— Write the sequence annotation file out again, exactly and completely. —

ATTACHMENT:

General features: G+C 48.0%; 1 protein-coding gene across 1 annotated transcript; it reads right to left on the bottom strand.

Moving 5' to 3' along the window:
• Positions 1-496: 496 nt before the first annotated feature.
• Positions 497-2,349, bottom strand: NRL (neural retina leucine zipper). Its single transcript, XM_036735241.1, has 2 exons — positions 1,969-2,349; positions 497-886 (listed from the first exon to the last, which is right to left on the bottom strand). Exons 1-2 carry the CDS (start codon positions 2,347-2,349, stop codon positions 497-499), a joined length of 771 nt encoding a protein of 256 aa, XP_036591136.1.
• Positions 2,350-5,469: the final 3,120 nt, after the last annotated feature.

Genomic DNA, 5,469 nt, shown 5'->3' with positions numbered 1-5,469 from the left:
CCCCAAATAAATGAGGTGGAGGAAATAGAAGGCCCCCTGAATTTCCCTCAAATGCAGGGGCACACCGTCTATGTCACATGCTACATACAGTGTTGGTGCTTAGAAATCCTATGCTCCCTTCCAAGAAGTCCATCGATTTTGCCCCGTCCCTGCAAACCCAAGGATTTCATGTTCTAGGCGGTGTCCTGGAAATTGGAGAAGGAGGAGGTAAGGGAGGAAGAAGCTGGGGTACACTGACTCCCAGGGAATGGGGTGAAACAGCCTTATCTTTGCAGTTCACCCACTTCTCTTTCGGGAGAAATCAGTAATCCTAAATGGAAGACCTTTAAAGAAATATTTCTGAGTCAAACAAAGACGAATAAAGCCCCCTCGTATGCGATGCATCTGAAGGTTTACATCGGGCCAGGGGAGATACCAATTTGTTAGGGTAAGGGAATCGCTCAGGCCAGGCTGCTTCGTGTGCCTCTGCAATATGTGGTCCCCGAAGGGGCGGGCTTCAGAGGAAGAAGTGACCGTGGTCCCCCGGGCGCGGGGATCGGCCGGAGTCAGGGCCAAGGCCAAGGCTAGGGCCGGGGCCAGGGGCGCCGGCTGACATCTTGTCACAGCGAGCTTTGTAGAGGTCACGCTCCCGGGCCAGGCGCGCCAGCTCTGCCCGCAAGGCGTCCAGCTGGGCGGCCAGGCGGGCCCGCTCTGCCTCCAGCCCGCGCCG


General features: G+C 48.0%; 1 protein-coding gene across 1 annotated transcript; it reads right to left on the bottom strand.

Moving 5' to 3' along the window:
• Positions 1-496: 496 nt before the first annotated feature.
• Positions 497-2,349, bottom strand: NRL (neural retina leucine zipper). Its single transcript, XM_036735241.1, has 2 exons — positions 1,969-2,349; positions 497-886 (listed from the first exon to the last, which is right to left on the bottom strand). Exons 1-2 carry the CDS (start codon positions 2,347-2,349, stop codon positions 497-499), a joined length of 771 nt encoding a protein of 256 aa, XP_036591136.1.
• Positions 2,350-5,469: the final 3,120 nt, after the last annotated feature.

Genomic DNA, 5,469 nt, shown 5'->3' with positions numbered 1-5,469 from the left:
CCCCAAATAAATGAGGTGGAGGAAATAGAAGGCCCCCTGAATTTCCCTCAAATGCAGGGGCACACCGTCTATGTCACATGCTACATACAGTGTTGGTGCTTAGAAATCCTATGCTCCCTTCCAAGAAGTCCATCGATTTTGCCCCGTCCCTGCAAACCCAAGGATTTCATGTTCTAGGCGGTGTCCTGGAAATTGGAGAAGGAGGAGGTAAGGGAGGAAGAAGCTGGGGTACACTGACTCCCAGGGAATGGGGTGAAACAGCCTTATCTTTGCAGTTCACCCACTTCTCTTTCGGGAGAAATCAGTAATCCTAAATGGAAGACCTTTAAAGAAATATTTCTGAGTCAAACAAAGACGAATAAAGCCCCCTCGTATGCGATGCATCTGAAGGTTTACATCGGGCCAGGGGAGATACCAATTTGTTAGGGTAAGGGAATCGCTCAGGCCAGGCTGCTTCGTGTGCCTCTGCAATATGTGGTCCCCGAAGGGGCGGGCTTCAGAGGAAGAAGTGACCGTGGTCCCCCGGGCGCGGGGATCGGCCGGAGTCAGGGCCAAGGCCAAGGCTAGGGCCGGGGCCAGGGGCGCCGGCTGACATCTTGTCACAGCGAGCTTTGTAGAGGTCACGCTCCCGGGCCAGGCGCGCCAGCTCTGCCCGCAAGGCGTCCAGCTGGGCGGCCAGGCGGGCCCGCTCTGCCTCCAGCCCGCGCCG